Fassbender and Wiegert outside Manitowoc Co. Sheriff's Dept. on Thursday. (PHOTO: Jimmy Carlton)

At the time of the Brendan Dassey interrogations – which occurred with no lawyer or parent present – Fassbender worked for the state and Wiegert for Calumet County law enforcement.

One email referred to the Sheriff’s Department employees as "thugs" and "glorified rent-a-cops." Others are more ominous. Another says in part, "Please, I understand that the majority of law enforcement have an extremely limited education which is why all of you would be doing the State/Country an immense favor by eating a bullet. But hell, it would take years to figure out that you all shot yourselves."

At the end of the interview, the sheriff’s phone rang, and it was a man in another state that Hermann called "one of our supporters." But Hermann said positive calls are dwarfed by negative reaction including from some commentators who allege the Sheriff’s Department killed photographer Teresa Halbach – which the sheriff continues to vigorously deny and which the defense did not contend (the defense instead wanted to point fingers at others in the Avery family itself). Hermann said the department has received several hundred negative communications.

"It affects us all," he said. "People are getting them at home. It disrupts life. People got stuff in the mail. A party bomb. A glitter bomb. It consumes some of us. Dealing with the media." He doesn’t necessarily think the "locals are sharing in that. My theory is local people have been here for the entire case. This case had more evidence than most cases."

He said he is 100 percent sure that Avery did it. Avery’s nephew Brendan Dassey, too.

It’s Hermann’s department that has been at the center of the Internet storm around the Netflix docu-series that focuses on the defense narrative that Manitowoc Sheriff’s Department officers may have planted evidence against Steven Avery – which Hermann vigorously disputes. At the time of the investigation, Hermann was Manitowoc County under-sheriff.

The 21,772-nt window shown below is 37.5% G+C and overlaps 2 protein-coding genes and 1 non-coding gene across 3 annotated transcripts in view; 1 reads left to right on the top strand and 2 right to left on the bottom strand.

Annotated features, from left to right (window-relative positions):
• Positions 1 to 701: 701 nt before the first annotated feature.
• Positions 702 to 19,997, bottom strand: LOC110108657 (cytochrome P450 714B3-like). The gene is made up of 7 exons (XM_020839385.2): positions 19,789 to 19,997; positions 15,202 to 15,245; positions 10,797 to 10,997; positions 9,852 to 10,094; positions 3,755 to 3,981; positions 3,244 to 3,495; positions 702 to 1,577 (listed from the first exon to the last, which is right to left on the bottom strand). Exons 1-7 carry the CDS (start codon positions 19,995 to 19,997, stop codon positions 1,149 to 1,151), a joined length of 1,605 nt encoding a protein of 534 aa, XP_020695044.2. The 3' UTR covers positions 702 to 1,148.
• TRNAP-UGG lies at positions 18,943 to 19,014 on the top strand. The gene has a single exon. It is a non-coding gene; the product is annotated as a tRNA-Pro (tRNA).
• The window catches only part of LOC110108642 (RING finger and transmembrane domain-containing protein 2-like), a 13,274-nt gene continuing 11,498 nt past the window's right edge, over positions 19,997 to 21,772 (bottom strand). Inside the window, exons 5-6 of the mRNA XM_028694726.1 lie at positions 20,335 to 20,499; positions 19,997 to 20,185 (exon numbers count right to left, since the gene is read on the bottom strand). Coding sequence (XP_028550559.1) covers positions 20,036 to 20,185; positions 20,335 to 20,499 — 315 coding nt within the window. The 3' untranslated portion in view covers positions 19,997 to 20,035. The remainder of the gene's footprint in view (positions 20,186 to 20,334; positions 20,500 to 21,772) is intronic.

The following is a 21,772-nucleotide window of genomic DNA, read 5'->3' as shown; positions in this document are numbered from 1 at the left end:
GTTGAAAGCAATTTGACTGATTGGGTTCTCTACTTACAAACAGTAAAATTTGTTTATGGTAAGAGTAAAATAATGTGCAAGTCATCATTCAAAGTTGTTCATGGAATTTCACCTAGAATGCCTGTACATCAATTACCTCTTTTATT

Hermann discusses the Avery case with OnMilwaukee. (PHOTO: Jessica McBride)

Hermann also agreed to address specific allegations in the documentary, which he said he watched over two days over the holidays. He said the actual case is a "huge puzzle. When you start to miss pieces, you lose part of that puzzle." He said the documentary was incomplete, despite the fact that the filmmakers have told the media they tried to present the state’s best evidence and were fair.

Hermann said Avery told investigators he had never touched Teresa Halbach’s vehicle even though his DNA was found in it from blood and sweat, including under a hood. He believes Avery and the documentary minimized things repeatedly. For example, he said, he thought Avery had downplayed the earlier incident where he had killed a cat in the documentary. "No, he put gas and oil on it. He tossed it in a fire," said the sheriff.

A review by OnMilwaukee of court transcripts shows that the state alleged at trial that Avery’s DNA was found in many locations in the Halbach vehicle and that he had a cut on his finger. The opening statement said his blood was found in "at least six places in Teresa Halbach’s SUV including the rear passenger door, smeared or wiped on the rear passenger door. It was in the backdoor, and it’s along the edge or along the metal of the rear passenger door. That’s Steven Avery’s blood ...